Tuesday, March 18, 2008

Rehabilitation Updates

Demetrios (husband): Had his cast removed, x-ray made. It showed, after 5 weeks, some healing, but not very much, due to his age and diabetes. Doctor put on a new cast, complimented Demetrios for having been compliant about not putting any weight on the broken foot, and said, "See you in four weeks." So we are hoping the healing will continue and he will not need surgery. Meanwhile, he sort of half stands in front of his walker (on his right leg) and half kneels on the cushioned seat of the walker (with his left leg) and rolls it along and keeps us both hopping!

Mozart and Beethoven (squirrels): Mozart's eyes came open on Sunday and Beethoven's will open any time now. Their feedings have increased in amount to 8 ccs and have been reduced in number to 4 per day, at 7 a.m., 12 noon, 5 p.m., and 11:30 p.m. Baby cereal, rice, has been added to their formula. Their tails, although fully furred, are only about as big around as a pencil, maybe slightly thicker.

Puer and Puella (squirrels): It seems to me they have about doubled in size. They no longer fit entirely within my hand. Instead, their heads stick out one end of my hand and their feet stick out the other end. They are beginning to get fur, although right now it's so short it looks more like a dark gloss. They suckle very, very eagerly; whichever one has to come second roots around frantically in his box to see where his formula is.

Archie (another squirrel): Archie came to me from a neighbor on the block, who actually witnessed part of her nest blow down. Her mother never came to retrieve her. Well, she's too big for that, too heavy. (Yes, Archie is a girl, the neighbors having named her before they were aware of her gender.) She came with her eyes already open, her tail fur already fluffed out to about the diameter of a man's thumb, and terrified of absolutely everything. It took her 48 hours to learn to take a mixture of formula, applesauce, and baby cereal from a bottle; now she takes it eagerly. Too eagerly. She should be nearly weaned by now. Once she is better acclimated to captivity, I will have to use some "tough love" on her, that hunger may induce her to explore her cage instead of hiding under her blanket all day and all night, and find the goodies I've put there for her: cheerios, peanuts, sunflower seeds, apple chunks, and other munchies.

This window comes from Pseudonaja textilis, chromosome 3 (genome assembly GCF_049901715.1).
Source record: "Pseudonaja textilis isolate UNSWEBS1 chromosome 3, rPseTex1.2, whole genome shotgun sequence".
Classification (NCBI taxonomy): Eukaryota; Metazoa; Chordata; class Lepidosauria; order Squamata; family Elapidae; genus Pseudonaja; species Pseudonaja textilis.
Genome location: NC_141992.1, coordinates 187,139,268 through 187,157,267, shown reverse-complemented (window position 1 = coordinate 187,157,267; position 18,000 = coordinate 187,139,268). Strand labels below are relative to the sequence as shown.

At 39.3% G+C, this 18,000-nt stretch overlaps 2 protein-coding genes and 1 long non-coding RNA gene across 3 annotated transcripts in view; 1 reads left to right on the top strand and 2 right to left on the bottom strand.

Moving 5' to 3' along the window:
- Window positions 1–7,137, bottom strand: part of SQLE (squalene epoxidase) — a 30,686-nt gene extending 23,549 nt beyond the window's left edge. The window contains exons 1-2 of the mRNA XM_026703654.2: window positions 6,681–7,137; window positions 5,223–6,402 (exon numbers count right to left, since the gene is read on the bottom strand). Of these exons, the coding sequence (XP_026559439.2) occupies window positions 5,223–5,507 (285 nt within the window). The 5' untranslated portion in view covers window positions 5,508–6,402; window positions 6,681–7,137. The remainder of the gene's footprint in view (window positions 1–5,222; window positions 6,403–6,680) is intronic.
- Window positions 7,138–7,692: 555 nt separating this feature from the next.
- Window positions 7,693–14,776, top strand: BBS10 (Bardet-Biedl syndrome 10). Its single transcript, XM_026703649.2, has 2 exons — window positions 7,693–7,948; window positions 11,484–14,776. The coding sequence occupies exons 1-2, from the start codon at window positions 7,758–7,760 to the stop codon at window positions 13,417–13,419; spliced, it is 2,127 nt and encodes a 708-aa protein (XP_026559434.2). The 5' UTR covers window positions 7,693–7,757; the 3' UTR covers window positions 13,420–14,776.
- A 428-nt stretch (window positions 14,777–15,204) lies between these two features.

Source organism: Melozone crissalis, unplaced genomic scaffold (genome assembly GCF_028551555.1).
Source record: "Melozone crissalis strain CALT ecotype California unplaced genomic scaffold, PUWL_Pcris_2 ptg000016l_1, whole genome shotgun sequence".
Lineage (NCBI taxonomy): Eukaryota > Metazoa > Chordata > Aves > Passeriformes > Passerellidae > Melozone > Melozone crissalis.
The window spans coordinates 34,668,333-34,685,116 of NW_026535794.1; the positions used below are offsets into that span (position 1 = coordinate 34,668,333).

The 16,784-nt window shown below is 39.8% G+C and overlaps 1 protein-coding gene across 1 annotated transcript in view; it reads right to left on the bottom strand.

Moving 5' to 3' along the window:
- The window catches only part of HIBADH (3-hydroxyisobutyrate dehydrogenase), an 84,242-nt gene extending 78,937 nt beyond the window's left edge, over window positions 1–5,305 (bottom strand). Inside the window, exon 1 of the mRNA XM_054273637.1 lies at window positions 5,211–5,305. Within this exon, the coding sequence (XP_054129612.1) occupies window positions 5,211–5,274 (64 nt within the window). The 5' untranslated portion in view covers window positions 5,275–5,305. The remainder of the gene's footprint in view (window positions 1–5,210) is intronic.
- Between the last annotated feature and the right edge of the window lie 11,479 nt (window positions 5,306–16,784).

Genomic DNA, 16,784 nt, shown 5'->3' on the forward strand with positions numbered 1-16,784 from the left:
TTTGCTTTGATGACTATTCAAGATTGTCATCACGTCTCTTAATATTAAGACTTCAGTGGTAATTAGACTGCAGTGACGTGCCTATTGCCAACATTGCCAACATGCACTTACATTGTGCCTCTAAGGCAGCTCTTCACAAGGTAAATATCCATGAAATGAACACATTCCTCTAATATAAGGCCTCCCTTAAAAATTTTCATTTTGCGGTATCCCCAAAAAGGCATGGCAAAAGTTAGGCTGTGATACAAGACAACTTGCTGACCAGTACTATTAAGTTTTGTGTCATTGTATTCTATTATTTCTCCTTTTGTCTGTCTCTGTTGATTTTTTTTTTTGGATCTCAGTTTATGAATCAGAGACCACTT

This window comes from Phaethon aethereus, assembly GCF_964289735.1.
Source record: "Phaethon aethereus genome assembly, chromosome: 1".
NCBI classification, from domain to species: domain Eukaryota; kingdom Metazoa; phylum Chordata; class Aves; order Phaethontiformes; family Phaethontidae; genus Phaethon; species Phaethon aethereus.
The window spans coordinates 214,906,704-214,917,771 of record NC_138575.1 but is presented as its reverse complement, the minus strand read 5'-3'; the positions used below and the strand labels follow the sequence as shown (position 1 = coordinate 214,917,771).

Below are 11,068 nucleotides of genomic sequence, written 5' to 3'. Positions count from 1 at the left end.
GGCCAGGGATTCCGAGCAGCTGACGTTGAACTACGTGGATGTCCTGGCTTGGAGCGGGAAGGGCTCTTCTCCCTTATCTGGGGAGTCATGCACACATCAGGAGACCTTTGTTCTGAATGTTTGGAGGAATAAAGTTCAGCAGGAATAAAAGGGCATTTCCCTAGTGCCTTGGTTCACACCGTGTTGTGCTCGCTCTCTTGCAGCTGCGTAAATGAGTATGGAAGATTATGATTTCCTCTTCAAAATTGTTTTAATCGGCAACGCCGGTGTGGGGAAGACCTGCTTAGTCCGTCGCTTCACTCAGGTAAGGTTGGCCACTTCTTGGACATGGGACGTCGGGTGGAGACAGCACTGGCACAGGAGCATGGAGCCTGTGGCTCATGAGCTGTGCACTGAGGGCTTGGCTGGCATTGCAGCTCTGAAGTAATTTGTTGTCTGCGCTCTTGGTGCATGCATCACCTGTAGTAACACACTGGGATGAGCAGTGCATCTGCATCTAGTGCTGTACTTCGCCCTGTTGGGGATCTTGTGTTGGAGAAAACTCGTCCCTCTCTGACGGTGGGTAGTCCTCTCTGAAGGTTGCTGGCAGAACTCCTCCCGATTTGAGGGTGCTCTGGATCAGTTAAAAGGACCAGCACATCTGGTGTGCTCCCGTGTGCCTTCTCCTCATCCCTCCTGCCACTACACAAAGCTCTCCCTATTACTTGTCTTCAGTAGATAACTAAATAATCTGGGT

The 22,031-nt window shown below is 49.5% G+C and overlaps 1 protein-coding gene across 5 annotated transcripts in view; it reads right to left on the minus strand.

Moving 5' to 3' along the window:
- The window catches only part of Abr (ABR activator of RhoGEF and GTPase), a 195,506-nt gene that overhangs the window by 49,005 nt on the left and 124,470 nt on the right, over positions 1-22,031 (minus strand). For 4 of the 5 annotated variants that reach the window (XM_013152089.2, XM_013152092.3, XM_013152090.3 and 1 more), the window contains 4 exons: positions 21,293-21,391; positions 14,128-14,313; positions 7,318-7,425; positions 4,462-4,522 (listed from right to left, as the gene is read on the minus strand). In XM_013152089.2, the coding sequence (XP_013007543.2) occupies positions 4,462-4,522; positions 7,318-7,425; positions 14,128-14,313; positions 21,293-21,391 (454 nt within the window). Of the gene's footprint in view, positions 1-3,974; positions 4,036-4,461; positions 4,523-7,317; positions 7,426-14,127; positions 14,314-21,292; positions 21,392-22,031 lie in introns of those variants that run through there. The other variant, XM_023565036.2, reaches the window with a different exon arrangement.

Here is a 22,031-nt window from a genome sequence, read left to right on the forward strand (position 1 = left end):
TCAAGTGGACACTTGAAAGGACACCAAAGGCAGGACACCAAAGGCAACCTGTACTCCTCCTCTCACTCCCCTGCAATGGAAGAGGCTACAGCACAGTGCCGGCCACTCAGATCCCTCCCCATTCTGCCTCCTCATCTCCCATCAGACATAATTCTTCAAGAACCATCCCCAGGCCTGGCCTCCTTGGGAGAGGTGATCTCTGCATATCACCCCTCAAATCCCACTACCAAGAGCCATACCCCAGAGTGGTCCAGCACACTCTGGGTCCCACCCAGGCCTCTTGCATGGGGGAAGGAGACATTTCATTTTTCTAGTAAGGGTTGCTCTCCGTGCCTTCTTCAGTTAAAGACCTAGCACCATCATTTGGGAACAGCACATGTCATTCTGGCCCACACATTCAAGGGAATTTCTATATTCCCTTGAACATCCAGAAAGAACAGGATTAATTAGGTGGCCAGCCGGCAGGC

My neighbors who rescued her were at first keen to keep her for a pet, but when they saw how much work it would entail, and how much expense, they wisely changed their mind. Archie will be released back into the wild when she is ready, which is the right and legal course of action.

Unnamed Baby Opossums: No, I don't have them. I arranged their rescue. Their mother died on a man's back porch last night, leaving three live babies. This morning, when they were still there, the man filled a ziplock bag with hot water, wrapped some towels around it, laid the babies atop it to keep warm, phoned us at ARK (Area Rehabbers Klub), and went to work. I got the call. None of us was immediately available to go pick up the babies. Finally one of our transportation volunteers, Veronica, did, and took them to Chris. Probably Colleen the Possum Queen will end up with them because she is our top expert on this species, but she wasn't home when all this went down. Two babies of three have survived, a boy and a girl, each weighing 18 grams. Their mouths are mostly sealed shut at this stage. They have to be fed by snaking a tube directly into their stomachs, as in the photo below.